Anarchists Gather for Conference at the Corner of the World

Tijuana, Mexico — Where the United States, the Pacific Ocean, and Mexico meet, a place sometimes referred to as “the corner of the world,” a sprawling 18-foot-tall barrier stretches out into the salt water, marking the international border. Waves crash against its concrete foundations and, at high tide, against the bollards themselves that stretch out more than 100 feet into the ocean.

Here, on the evening of January 25, a group of about 50 anarchists from around the world gathered and, in a symbolic act of disrespect and disobedience, projected films upon the wall itself.

“It was really powerful to show anarchist films and documentaries there,” said Dandy, one of the organizers of the event. “Just taking the space, you know? This space where they’re, even in this moment, building an even taller wall.”

Those in attendance had gathered from all parts of the U.S., Mexico, and some even as far as Spain and Chile, to convene in this most divided of territories for an anarchist conference called the International Gathering of Anarchist and Autonomous Practices Against Borders.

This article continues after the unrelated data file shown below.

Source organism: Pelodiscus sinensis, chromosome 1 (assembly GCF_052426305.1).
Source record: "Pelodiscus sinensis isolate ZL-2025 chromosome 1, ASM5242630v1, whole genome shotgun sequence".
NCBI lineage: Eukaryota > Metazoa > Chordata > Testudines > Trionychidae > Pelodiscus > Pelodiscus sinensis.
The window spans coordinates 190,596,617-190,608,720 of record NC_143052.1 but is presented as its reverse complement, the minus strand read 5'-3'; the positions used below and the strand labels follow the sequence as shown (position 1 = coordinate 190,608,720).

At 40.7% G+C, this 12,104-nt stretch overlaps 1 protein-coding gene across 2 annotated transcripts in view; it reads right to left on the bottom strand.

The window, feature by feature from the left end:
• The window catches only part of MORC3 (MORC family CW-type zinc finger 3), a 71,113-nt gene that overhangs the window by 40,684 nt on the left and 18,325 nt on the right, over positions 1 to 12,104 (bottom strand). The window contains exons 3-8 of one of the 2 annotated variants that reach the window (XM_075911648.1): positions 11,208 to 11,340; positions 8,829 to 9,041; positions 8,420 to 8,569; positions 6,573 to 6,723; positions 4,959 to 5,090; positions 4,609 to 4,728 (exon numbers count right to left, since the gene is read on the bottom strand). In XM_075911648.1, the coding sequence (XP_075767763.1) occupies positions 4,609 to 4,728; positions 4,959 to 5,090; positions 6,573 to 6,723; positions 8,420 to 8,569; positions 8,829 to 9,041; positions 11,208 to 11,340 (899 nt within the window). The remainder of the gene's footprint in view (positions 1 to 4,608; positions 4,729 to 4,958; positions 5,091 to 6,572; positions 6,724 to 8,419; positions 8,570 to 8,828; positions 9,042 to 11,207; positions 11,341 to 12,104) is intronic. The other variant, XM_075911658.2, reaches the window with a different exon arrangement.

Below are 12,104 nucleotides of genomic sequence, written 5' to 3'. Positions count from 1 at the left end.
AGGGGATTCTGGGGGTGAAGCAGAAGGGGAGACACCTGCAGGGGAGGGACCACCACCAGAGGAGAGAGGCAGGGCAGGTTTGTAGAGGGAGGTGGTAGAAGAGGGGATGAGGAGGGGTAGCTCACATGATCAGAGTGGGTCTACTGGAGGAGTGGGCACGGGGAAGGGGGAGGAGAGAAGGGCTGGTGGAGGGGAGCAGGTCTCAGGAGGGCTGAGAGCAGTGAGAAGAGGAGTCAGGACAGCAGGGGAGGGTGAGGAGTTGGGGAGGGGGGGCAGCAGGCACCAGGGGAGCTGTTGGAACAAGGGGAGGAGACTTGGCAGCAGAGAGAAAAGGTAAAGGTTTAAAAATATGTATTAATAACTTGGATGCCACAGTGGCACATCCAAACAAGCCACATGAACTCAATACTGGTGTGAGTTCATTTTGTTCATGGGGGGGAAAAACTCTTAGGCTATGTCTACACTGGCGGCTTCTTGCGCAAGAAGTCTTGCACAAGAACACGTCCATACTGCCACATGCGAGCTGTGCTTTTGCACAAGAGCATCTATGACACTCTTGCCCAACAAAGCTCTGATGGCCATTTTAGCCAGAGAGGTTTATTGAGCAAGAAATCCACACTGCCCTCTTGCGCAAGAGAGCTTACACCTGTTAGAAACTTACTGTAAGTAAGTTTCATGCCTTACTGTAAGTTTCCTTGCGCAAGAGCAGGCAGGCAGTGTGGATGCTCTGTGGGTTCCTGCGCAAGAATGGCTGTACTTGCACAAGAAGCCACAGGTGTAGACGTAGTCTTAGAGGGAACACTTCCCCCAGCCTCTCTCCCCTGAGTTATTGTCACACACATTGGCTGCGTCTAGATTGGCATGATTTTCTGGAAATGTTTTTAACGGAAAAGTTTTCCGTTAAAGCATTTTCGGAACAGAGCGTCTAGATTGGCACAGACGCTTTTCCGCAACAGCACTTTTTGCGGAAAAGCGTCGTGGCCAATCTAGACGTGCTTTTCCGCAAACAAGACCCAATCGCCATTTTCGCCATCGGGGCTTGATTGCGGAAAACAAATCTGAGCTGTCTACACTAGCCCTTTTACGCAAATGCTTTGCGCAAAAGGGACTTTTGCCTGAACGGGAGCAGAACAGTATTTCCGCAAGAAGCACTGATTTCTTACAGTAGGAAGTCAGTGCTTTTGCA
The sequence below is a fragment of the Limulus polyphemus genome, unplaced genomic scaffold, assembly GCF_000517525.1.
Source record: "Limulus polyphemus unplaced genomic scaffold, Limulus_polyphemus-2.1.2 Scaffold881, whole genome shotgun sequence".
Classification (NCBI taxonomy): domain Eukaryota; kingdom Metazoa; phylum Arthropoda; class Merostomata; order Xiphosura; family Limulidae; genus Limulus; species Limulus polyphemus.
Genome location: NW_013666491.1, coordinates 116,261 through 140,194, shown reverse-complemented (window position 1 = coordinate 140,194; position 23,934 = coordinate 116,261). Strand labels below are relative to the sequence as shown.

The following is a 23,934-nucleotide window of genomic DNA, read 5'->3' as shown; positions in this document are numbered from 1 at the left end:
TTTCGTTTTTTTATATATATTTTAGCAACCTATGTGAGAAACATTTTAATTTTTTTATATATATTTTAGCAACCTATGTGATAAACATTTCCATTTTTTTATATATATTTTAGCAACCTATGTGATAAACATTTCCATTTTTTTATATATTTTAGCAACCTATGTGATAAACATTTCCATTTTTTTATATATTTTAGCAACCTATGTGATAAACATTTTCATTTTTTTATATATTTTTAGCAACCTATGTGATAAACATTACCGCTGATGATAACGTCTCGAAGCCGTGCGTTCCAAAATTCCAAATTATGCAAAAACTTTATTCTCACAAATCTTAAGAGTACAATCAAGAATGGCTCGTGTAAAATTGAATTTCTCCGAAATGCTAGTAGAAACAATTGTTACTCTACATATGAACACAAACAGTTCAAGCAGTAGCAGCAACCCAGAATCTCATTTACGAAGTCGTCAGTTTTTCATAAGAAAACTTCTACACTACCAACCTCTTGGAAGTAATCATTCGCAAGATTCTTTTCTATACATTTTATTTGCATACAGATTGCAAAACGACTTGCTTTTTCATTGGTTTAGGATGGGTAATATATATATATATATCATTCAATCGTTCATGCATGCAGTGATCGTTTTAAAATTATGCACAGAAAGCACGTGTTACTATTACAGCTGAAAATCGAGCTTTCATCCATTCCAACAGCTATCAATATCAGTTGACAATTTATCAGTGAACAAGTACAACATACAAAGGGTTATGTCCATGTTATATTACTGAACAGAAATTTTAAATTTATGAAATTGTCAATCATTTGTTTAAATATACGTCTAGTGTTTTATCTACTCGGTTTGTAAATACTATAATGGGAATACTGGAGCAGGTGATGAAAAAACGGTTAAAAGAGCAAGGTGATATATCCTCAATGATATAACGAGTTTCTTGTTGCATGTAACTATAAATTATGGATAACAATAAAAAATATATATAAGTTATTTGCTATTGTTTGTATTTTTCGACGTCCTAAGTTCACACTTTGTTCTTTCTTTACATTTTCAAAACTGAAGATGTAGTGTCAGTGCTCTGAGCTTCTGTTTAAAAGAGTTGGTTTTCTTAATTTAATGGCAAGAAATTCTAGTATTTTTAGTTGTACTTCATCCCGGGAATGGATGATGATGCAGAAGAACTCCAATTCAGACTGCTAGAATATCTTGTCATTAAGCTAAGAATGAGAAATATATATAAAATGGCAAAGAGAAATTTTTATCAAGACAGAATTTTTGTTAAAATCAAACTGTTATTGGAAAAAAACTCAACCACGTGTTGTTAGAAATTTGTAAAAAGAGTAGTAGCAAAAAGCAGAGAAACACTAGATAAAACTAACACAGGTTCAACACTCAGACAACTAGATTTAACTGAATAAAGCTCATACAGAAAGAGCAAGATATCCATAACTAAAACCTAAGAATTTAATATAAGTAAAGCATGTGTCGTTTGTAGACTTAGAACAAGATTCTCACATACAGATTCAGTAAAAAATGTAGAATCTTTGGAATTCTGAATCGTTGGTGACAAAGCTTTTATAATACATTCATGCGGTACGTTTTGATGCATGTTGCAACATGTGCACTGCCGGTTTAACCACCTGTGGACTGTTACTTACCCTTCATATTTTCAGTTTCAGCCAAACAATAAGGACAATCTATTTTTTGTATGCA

Banners hung on the exterior of Enclave Rabia Caracol, an anarchist community center in downtown Tijuana, during the International Gathering of Anarchist and Autonomous Practices Against Borders (ENINPAACF). The banner on the right, featuring the faces of Chilean anarchist political prisoners Mónica Caballero and Francisco Solar, reads, “Neither guilty, nor innocent, just let them out!” Photo contributed by Ryan Fatica.

The three-day event, which was partly hosted at Enclave Rabia Caracol, a five-story anarchist community center in downtown Tijuana, included workshops on political prisoner support, humanitarian aid along the border, mutual aid self/social therapy, Tijuana anarchist history, the role of NGOs and nonprofits in suppressing political movements, tech security, and more. There were also shows, film screenings, a mini-book fair with anarchist publishers and artists tabling materials, informal discussions, and free meals.